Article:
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dopeguru's avatar

When they say there is no tomorrow as a fact, aren't they wrong?

Asked by dopeguru (1928points) April 11th, 2019
18 responses
“Great Question” (1points)

All the meditation and Buddhist teachers say there is no tomorrow and that is the truth. But I know that there is tomorrow and if I just live in the present I will not get anything done or make plans. Their idea seems too far fetched. How come there is no tomorrow? Yes, I can live in the now, but I can’t totally dismiss time and future at all times.

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Patty_Melt's avatar

Tomorrow does not exist, because nobody will ever occupy it.
Now exists because people, animals, and all our activities are occupying it.
The past exists because all of it has been occupied.
Tomorrow can be thought of, and referenced, but it is in fact, a myth.

hmmmmmm's avatar

I’m not sure of the specific references, but what they may be referring to is the fact that when you think about tomorrow, those thoughts are happening in the present. They are merely thoughts, concepts, and maps of the world that are being played in your head now. The same goes for the past.

So being aware that your thoughts about the past and future can only exist in the present. And in that sense, the “future” is really a stream of thoughts that are happening now, in the present.

Again – not sure who/what you’re reading, but it’s my understanding that it’s not the case that we shouldn’t plan for the future. Rather, we should just also keep in mind that this planning is happening now, and that the concept of the future (what will happen, and what people would say or what you would think, etc) are merely thoughts. And we should be aware when we are thinking of the future rather than being aware that we are engaged in such thinking (or rumination and worry, in many cases).

ragingloli's avatar

It is true.
There is no tomorrow.
Because the word “is”, is present tense, and tomorrow will always be in the future.

LostInParadise's avatar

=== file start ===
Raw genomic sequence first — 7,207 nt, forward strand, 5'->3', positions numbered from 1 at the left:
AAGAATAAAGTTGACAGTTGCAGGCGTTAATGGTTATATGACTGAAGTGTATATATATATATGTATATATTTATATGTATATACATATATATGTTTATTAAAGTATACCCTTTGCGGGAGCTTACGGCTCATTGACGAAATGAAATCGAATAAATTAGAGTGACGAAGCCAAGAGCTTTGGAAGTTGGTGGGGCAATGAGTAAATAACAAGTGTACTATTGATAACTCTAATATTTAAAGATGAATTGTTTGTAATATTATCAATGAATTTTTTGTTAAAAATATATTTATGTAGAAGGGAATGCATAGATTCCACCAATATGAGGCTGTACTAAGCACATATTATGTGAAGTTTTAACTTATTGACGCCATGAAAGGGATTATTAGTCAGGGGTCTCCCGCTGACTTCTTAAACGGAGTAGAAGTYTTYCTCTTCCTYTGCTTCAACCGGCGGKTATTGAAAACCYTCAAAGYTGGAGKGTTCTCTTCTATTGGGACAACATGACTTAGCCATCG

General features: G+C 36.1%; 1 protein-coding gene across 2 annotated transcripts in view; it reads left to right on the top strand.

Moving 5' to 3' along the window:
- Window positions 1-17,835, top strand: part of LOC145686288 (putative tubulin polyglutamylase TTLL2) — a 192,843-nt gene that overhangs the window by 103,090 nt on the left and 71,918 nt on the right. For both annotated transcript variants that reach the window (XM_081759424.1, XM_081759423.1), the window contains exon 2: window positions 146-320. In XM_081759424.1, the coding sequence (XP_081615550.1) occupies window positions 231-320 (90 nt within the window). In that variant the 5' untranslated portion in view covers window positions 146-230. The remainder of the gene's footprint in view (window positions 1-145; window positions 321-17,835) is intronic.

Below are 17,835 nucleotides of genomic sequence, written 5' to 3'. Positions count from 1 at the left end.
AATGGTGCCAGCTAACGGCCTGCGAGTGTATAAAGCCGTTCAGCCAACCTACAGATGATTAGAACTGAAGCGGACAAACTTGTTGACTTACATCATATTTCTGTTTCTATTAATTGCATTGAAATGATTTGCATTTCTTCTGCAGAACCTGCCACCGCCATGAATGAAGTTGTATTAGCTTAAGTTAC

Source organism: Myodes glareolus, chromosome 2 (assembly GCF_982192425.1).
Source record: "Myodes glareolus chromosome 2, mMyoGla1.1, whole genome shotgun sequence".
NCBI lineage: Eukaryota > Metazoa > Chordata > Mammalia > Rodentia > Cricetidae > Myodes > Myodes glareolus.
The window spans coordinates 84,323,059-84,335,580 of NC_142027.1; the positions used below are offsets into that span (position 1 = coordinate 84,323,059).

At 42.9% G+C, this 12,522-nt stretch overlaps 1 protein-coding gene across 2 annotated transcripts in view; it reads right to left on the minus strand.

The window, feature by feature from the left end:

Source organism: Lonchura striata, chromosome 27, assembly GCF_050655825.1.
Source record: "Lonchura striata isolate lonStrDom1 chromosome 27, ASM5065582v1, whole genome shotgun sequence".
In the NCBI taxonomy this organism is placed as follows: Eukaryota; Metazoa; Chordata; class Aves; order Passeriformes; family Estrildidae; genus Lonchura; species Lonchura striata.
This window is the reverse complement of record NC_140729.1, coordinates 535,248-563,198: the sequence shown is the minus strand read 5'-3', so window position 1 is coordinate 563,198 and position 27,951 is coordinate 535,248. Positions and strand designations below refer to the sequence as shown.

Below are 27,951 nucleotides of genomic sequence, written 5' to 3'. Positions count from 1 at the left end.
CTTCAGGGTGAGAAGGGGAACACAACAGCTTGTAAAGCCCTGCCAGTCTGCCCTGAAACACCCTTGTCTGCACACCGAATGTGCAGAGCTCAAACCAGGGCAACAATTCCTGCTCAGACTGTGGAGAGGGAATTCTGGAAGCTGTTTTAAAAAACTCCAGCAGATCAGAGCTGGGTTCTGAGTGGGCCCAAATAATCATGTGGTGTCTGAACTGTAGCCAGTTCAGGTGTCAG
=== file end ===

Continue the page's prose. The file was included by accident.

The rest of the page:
There are a few different philosophical views of time. There are those who say only the present exists and those who say that only the past and present exist. I like the view of physicists, who say that we live in a four dimensional universe with 3 spacial dimensions and one time dimension. We can travel back and forth along spacial dimensions but, as of now, we can only go in one direction on the time scale. This makes it convenient, as @ragingloli points out, to use time to separate groups of events.

kritiper's avatar

Only man can conceive the concept of time. Likewise tomorrow. Otherwise there is only “now.”

josie's avatar

They are correct.

There IS no tomorrow.

You hope, anticipate, assume there WILL BE tomorrow, but you won’t know that until then.

Most people, unless they are doomed, are optimistic that there will be tomorrow, so they begin planning for it today.

Living in the present does not exclude considerations for tomorrow.

Yellowdog's avatar

Well, I don’t wish to contradict most of you.

But ALL time that will exist already exists, always.
We just move through time

At death, we exit the space-time continuum—people report seeing a display or replay of all their life at once. This is where the concept of eternity comes into play. Time no longer exists so they may see their entire life at once

Some dreams seem to ‘predict’ the future. Many people experience minor precognitions now and then, or experience something they have seen or experienced in a dream the night before.